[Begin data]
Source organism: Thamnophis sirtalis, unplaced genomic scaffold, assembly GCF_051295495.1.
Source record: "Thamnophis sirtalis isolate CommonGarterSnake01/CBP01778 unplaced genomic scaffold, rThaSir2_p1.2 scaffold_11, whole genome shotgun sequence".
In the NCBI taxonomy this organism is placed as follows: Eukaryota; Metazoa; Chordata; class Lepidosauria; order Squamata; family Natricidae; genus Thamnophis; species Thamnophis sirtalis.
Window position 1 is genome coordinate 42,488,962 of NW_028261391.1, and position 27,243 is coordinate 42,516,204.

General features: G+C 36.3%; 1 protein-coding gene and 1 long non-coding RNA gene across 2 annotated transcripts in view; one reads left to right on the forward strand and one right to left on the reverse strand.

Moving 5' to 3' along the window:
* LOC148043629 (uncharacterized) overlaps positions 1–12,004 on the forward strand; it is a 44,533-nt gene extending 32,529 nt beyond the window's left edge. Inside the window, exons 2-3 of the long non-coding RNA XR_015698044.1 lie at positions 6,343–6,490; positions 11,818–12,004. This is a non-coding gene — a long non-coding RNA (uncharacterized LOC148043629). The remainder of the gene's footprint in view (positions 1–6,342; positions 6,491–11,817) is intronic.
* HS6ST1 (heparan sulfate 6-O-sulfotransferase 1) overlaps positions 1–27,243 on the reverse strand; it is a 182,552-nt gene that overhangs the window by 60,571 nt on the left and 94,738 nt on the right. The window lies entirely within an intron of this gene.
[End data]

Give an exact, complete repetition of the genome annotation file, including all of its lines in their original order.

Source organism: Thamnophis sirtalis, unplaced genomic scaffold, assembly GCF_051295495.1.
Source record: "Thamnophis sirtalis isolate CommonGarterSnake01/CBP01778 unplaced genomic scaffold, rThaSir2_p1.2 scaffold_11, whole genome shotgun sequence".
In the NCBI taxonomy this organism is placed as follows: Eukaryota; Metazoa; Chordata; class Lepidosauria; order Squamata; family Natricidae; genus Thamnophis; species Thamnophis sirtalis.
Window position 1 is genome coordinate 42,488,962 of NW_028261391.1, and position 27,243 is coordinate 42,516,204.

General features: G+C 36.3%; 1 protein-coding gene and 1 long non-coding RNA gene across 2 annotated transcripts in view; one reads left to right on the forward strand and one right to left on the reverse strand.

Moving 5' to 3' along the window:
* LOC148043629 (uncharacterized) overlaps positions 1–12,004 on the forward strand; it is a 44,533-nt gene extending 32,529 nt beyond the window's left edge. Inside the window, exons 2-3 of the long non-coding RNA XR_015698044.1 lie at positions 6,343–6,490; positions 11,818–12,004. This is a non-coding gene — a long non-coding RNA (uncharacterized LOC148043629). The remainder of the gene's footprint in view (positions 1–6,342; positions 6,491–11,817) is intronic.
* HS6ST1 (heparan sulfate 6-O-sulfotransferase 1) overlaps positions 1–27,243 on the reverse strand; it is a 182,552-nt gene that overhangs the window by 60,571 nt on the left and 94,738 nt on the right. The window lies entirely within an intron of this gene.